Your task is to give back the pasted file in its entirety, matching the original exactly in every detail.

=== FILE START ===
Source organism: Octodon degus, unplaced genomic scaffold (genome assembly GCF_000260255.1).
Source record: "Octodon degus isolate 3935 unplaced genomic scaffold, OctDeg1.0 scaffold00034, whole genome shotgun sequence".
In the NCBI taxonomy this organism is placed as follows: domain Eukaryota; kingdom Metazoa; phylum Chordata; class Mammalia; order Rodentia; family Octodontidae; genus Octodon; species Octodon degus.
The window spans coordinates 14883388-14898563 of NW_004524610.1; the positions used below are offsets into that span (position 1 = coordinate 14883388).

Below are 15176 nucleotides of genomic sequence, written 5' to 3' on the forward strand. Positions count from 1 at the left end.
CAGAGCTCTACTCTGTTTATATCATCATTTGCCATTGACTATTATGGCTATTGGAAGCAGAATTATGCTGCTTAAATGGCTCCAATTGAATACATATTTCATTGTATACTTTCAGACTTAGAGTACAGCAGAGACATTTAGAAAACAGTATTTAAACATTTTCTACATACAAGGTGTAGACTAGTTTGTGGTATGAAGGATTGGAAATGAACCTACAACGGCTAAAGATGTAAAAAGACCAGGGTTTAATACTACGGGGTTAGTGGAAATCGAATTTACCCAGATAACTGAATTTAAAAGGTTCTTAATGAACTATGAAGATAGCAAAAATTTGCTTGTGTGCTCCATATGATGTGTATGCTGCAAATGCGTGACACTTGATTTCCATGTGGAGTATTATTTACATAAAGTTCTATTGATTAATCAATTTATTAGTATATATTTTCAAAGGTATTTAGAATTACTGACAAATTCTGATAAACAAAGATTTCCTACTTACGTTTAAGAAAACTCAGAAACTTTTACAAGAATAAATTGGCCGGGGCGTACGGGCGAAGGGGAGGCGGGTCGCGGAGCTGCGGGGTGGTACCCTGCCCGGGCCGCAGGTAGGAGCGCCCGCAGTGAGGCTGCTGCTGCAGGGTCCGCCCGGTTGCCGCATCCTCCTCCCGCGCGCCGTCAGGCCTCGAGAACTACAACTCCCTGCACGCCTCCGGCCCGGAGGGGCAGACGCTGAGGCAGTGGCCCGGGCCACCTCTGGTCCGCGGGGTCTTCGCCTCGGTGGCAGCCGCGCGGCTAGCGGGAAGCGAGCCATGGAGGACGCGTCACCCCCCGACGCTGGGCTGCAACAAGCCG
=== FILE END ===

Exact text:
Source organism: Octodon degus, unplaced genomic scaffold (genome assembly GCF_000260255.1).
Source record: "Octodon degus isolate 3935 unplaced genomic scaffold, OctDeg1.0 scaffold00034, whole genome shotgun sequence".
In the NCBI taxonomy this organism is placed as follows: domain Eukaryota; kingdom Metazoa; phylum Chordata; class Mammalia; order Rodentia; family Octodontidae; genus Octodon; species Octodon degus.
The window spans coordinates 14883388-14898563 of NW_004524610.1; the positions used below are offsets into that span (position 1 = coordinate 14883388).

Below are 15176 nucleotides of genomic sequence, written 5' to 3' on the forward strand. Positions count from 1 at the left end.
CAGAGCTCTACTCTGTTTATATCATCATTTGCCATTGACTATTATGGCTATTGGAAGCAGAATTATGCTGCTTAAATGGCTCCAATTGAATACATATTTCATTGTATACTTTCAGACTTAGAGTACAGCAGAGACATTTAGAAAACAGTATTTAAACATTTTCTACATACAAGGTGTAGACTAGTTTGTGGTATGAAGGATTGGAAATGAACCTACAACGGCTAAAGATGTAAAAAGACCAGGGTTTAATACTACGGGGTTAGTGGAAATCGAATTTACCCAGATAACTGAATTTAAAAGGTTCTTAATGAACTATGAAGATAGCAAAAATTTGCTTGTGTGCTCCATATGATGTGTATGCTGCAAATGCGTGACACTTGATTTCCATGTGGAGTATTATTTACATAAAGTTCTATTGATTAATCAATTTATTAGTATATATTTTCAAAGGTATTTAGAATTACTGACAAATTCTGATAAACAAAGATTTCCTACTTACGTTTAAGAAAACTCAGAAACTTTTACAAGAATAAATTGGCCGGGGCGTACGGGCGAAGGGGAGGCGGGTCGCGGAGCTGCGGGGTGGTACCCTGCCCGGGCCGCAGGTAGGAGCGCCCGCAGTGAGGCTGCTGCTGCAGGGTCCGCCCGGTTGCCGCATCCTCCTCCCGCGCGCCGTCAGGCCTCGAGAACTACAACTCCCTGCACGCCTCCGGCCCGGAGGGGCAGACGCTGAGGCAGTGGCCCGGGCCACCTCTGGTCCGCGGGGTCTTCGCCTCGGTGGCAGCCGCGCGGCTAGCGGGAAGCGAGCCATGGAGGACGCGTCACCCCCCGACGCTGGGCTGCAACAAGCCG